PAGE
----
“Armagnac” is a brandy like Cognac, but not whiskey

I’ve been adding a couple of splashes of this belly-warming liquor into my mug of hot chocolate during the cold snap these past couple of days. It tastes great after a long, chilly bike ride or a brisk walk through the village.

Like the moelleux I described earlier, I didn’t actually know what it was.

My host Sue said it was like Cognac, but not actually Cognac (to be honest, I don’t really know what Cognac is either, except that you swish it in a round-bottomed glass, and it burns in your throat and belly.)

For explanation, importer Charles Neal writes that while the two spirits come from this very southwest region of France, they vary in a number of ways. In The Difference Between Cognac and Armagnac he compares grapes, geography, oak (barrel), distillation, varietal (single grape vs. blended), and taste.

See also his story What is Armagnac? Armagnac pre-dates Cognac by about 150 years.

On taste, he gets all expert-y and describes what the spirit evokes (“vanilla, caramel, toffee, buttered toffee, maple syrup and exotic note of coconut milk”). I tried a sip of straight Armagnac to taste it, and—to me it evoked Canadian rye whiskey.

And that’s not a bad thing. This week Canada shocked the world—especially the Scots—by producing the best whisky in the world. Reports The Telegraph,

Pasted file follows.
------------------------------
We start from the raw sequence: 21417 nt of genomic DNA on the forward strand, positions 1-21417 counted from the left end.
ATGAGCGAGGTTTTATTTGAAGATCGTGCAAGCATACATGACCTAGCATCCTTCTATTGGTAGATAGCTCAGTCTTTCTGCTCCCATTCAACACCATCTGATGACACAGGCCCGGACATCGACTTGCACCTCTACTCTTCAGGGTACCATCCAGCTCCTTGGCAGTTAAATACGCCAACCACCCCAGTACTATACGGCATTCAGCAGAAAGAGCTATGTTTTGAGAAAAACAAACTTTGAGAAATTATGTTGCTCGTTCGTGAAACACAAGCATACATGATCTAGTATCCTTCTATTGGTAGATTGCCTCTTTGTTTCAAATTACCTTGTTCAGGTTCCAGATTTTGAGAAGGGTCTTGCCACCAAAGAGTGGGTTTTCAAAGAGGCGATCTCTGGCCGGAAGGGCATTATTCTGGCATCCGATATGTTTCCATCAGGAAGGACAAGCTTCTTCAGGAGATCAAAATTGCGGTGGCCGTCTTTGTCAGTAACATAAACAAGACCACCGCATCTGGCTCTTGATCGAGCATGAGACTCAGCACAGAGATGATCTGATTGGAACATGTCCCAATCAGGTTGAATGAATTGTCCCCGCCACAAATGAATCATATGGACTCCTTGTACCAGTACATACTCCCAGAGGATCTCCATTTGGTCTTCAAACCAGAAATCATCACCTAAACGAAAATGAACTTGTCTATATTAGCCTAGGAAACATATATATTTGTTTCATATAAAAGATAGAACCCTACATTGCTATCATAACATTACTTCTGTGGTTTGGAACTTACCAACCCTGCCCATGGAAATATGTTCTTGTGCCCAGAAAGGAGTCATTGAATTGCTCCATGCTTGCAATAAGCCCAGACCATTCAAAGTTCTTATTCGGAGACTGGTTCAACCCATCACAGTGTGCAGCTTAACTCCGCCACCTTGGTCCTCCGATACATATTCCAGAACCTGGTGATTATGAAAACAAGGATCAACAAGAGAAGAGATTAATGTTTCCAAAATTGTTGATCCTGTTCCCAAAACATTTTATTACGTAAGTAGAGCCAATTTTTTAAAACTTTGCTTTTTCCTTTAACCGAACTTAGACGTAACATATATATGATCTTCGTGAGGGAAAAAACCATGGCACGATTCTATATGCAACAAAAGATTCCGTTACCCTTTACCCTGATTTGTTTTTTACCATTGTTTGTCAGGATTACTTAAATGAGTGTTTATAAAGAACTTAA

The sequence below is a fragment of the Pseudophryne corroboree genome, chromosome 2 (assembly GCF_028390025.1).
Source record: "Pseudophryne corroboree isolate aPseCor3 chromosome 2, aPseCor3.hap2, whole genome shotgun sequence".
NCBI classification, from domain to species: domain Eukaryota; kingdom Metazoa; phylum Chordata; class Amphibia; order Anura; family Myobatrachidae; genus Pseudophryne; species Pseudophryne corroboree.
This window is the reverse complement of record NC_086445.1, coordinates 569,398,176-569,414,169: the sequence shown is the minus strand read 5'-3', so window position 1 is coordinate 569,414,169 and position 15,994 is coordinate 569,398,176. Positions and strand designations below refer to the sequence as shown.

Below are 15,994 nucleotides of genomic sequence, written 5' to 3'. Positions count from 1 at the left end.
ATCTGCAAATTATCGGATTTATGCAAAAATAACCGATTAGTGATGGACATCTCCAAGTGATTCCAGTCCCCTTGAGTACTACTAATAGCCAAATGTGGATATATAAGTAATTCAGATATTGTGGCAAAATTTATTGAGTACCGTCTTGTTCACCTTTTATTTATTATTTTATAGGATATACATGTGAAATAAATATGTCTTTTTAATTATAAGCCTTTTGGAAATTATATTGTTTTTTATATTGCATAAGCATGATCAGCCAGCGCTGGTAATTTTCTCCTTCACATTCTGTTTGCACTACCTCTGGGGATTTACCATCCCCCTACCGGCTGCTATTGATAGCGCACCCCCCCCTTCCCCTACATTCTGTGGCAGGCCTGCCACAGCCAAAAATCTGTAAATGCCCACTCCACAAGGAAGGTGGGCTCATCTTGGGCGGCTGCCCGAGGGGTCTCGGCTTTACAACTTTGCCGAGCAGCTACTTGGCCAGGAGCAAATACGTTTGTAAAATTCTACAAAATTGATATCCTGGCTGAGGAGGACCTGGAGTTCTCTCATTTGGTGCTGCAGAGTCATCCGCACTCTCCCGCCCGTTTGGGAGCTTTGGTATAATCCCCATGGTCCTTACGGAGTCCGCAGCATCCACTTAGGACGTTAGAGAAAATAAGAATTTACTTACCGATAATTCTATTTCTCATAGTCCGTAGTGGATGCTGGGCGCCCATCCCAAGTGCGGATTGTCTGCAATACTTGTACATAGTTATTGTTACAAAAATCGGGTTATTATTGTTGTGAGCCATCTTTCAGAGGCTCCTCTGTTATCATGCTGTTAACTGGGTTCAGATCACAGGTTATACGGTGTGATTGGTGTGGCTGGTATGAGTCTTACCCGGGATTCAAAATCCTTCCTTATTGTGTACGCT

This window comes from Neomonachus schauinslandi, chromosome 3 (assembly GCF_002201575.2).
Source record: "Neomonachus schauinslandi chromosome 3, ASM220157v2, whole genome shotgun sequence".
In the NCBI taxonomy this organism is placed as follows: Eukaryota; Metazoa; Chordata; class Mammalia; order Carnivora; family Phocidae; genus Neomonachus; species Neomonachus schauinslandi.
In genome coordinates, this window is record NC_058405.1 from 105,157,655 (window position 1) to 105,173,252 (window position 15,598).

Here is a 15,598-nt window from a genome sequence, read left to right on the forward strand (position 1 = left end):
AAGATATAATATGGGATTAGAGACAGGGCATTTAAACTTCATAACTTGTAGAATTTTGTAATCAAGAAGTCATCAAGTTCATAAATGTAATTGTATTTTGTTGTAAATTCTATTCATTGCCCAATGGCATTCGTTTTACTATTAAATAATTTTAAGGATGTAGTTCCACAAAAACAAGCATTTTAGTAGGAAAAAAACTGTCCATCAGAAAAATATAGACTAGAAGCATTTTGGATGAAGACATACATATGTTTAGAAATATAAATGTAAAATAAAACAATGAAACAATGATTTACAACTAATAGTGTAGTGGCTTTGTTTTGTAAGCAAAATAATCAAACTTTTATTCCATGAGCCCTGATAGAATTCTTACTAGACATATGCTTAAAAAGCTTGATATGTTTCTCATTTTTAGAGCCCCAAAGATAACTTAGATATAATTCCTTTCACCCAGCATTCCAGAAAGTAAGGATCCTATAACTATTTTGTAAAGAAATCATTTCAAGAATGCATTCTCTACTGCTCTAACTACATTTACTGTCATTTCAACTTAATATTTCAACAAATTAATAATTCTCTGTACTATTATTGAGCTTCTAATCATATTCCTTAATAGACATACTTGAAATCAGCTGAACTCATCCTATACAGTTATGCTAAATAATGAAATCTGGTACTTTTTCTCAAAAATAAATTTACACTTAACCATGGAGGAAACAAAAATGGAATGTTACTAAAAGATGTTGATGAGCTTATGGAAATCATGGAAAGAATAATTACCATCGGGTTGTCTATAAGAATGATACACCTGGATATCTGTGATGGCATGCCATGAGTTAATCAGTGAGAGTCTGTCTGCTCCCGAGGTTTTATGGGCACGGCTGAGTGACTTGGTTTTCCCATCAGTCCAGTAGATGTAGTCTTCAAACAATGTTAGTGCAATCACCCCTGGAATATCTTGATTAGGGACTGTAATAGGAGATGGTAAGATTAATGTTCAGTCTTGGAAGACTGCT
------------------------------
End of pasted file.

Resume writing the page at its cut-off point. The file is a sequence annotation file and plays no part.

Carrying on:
The Scots are renowned for their whisky but, for the second year in a row, whisky from another country has been named the best in the world.

Crown Royal Northern Harvest Rye, a Canadian malt whisky, was awarded 97.5 marks out of 100 in Jim Murray’s Whisky Bible, earning it the title of world whisky of the year.

Now I can sip Armagnac less ignorantly, though I’m still not sure how to pronounce it.

Next on the list: Beaujolais Nouveau. I don’t know if it’s from this region, but I do know that it’s half price at €3.75 at the local Carrefour.

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Writer, rider, traveller.

One thought on ““Armagnac” is a brandy like Cognac, but not whiskey”

  1. Local cyclist Colin W. of Lauzun wrote in response,

    “Just read your article about Armagnac – you really need to go to the Gers to find out more.

    “My favourite village is Labastide D’Armagnac. You can stay at the Château Du Prada – which has been in the same family since the 18th century – on the edge of this village – and also enjoy a meal there with home grown food, wine and Armagnac. There is also a bar in the back streets run by a very old lady. Décor 1920’s with old posters of bull fighting. She keeps her change in old sardine tins.

    “The very popular local drink is Floc de Gascogne – a secret recipe but mainly two thirds grape juice, herbs and one third Armagnac.

    “Bit of a cycle ride but well worth it.”

    Liked by 1 person

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